We are bombarded with information every day and don’t have enough capacity to process and analyse it all.
One way we try and simplify is to look at the numbers.
For example, we look at figures and statistics over time – the performance of markets, the change in interest rates, the purchasing managers index and year-on-year comparisons.
Numbers are easier to process, chart and analyse, so we focus on them – but are they telling us the full story?
Are we missing out on what the associated text is saying?
Numbers rarely exist in isolation. They are often accompanied by analysis and commentary in the form of text.
Take annual reports, for example.
New investors look at company annual reports as an accurate and faithful rendering of a company’s performance.
Seasoned investors know that an annual report is the starting point.
It says what the company officers want to say.
The real messages are buried in the text and the numbers have been “managed” to meet expectations.
Is it possible to automate text processing?
This paper by BangRae Lee, Jun-Hwan Park, Leenam Kwon, Young-Ho Moon, YoungHo Shin, GyuSeok Kim, and Han-joon Kim analyses the relationship between business text patterns and financial performance in corporate data.
Specifically, they use annual reports of US listed companies in 10-K format that report on financial performance, the state of the business, competitiveness and the risks the companies face in their industry.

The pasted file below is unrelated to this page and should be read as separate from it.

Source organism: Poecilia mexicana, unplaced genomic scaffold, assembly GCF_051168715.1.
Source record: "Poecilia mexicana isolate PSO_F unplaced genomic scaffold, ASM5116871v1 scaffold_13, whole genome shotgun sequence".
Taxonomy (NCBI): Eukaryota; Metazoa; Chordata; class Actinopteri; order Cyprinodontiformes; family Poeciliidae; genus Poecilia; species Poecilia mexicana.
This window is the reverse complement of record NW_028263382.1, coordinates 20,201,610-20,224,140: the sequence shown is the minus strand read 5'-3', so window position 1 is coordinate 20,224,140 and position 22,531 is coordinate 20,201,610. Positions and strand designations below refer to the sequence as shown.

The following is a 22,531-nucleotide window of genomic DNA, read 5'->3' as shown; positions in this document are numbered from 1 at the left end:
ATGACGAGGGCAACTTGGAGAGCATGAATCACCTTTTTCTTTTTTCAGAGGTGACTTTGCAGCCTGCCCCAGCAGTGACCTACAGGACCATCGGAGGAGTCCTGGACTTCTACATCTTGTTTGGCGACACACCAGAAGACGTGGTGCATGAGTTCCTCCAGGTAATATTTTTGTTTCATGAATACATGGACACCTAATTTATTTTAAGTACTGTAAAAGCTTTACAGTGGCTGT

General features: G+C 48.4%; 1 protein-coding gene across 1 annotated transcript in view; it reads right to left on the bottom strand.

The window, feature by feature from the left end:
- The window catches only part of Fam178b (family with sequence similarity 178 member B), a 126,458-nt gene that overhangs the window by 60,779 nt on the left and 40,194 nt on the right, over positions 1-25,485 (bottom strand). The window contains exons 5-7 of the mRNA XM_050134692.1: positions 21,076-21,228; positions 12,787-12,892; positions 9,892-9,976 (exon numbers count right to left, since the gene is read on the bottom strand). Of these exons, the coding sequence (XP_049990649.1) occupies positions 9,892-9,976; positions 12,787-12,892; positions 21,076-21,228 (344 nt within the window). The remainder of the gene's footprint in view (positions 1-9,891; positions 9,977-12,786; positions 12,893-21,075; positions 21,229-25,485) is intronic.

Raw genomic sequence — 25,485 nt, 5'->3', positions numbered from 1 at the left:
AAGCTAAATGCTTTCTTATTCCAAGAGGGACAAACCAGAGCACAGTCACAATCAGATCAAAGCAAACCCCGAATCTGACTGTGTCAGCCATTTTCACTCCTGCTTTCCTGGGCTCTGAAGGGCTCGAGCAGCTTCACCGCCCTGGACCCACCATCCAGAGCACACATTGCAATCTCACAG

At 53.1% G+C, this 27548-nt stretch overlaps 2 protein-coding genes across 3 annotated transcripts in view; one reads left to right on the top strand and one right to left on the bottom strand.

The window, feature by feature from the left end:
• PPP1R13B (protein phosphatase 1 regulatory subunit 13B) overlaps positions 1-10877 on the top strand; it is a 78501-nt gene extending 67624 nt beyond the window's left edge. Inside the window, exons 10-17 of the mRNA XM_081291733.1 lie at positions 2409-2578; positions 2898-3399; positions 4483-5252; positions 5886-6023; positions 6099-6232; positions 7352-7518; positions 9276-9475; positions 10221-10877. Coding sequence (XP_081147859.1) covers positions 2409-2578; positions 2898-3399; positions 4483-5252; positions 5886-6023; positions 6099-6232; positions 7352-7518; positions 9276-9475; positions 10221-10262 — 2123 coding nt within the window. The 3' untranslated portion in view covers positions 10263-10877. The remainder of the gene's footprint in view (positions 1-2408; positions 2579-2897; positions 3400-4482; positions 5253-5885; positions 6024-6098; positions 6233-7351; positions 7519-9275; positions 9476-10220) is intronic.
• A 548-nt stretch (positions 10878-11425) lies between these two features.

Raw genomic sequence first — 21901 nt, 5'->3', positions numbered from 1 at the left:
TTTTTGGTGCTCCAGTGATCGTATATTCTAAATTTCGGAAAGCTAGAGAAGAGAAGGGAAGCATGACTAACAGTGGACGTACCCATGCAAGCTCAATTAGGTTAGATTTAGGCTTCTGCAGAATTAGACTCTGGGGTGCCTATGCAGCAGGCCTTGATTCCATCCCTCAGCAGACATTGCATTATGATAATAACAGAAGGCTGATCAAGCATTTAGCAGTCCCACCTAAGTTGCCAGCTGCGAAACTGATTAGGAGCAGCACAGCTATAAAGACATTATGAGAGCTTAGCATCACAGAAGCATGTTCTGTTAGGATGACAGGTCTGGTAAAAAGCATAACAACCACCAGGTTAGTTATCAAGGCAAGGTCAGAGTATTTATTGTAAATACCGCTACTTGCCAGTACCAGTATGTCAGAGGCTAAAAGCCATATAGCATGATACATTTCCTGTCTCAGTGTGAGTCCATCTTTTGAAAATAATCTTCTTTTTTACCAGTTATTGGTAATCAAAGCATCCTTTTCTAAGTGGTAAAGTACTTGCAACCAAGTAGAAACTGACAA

These reports talk about the past. What can text analysis tell us about the future?
Text mining is a way to process and extract insights from text
Text mining techniques process text and analyse it using descriptive statistics, clustering and sentiment analysis.
For example, the length of text in company annual reports can be expressed in terms of the number of sentences, the number of words and the number of words per sentence.
Clustering involves grouping companies that have similar statistics and then comparing their performance.
For example, we could use their average compound annual growth rate (CAGR) and compare that with another set of companies.
Finally, sentiment analysis looks at how positive, negative or neutral the text is – a way of measuring the subjective content and tone of text.
Does it work?
It’s still early days for this kind of technology but some interesting things are pointed out in the paper.
Companies with good performance talk about products, services, users and business, while those with poor performance talk about the government, contracts, results and the future.
It’s possible that companies that do well write more – longer sentences and more words about how they are doing.
Finally – and an interesting result – the tone of the text has no relationship with sales performance.
The takeaway is – don’t get sucked in if the company officers predict good times ahead, or if they are pessimistic about things.
That says more about them than the company.
It’s possible that text mining techniques will help us make better forecasts as we continue to use and refine them.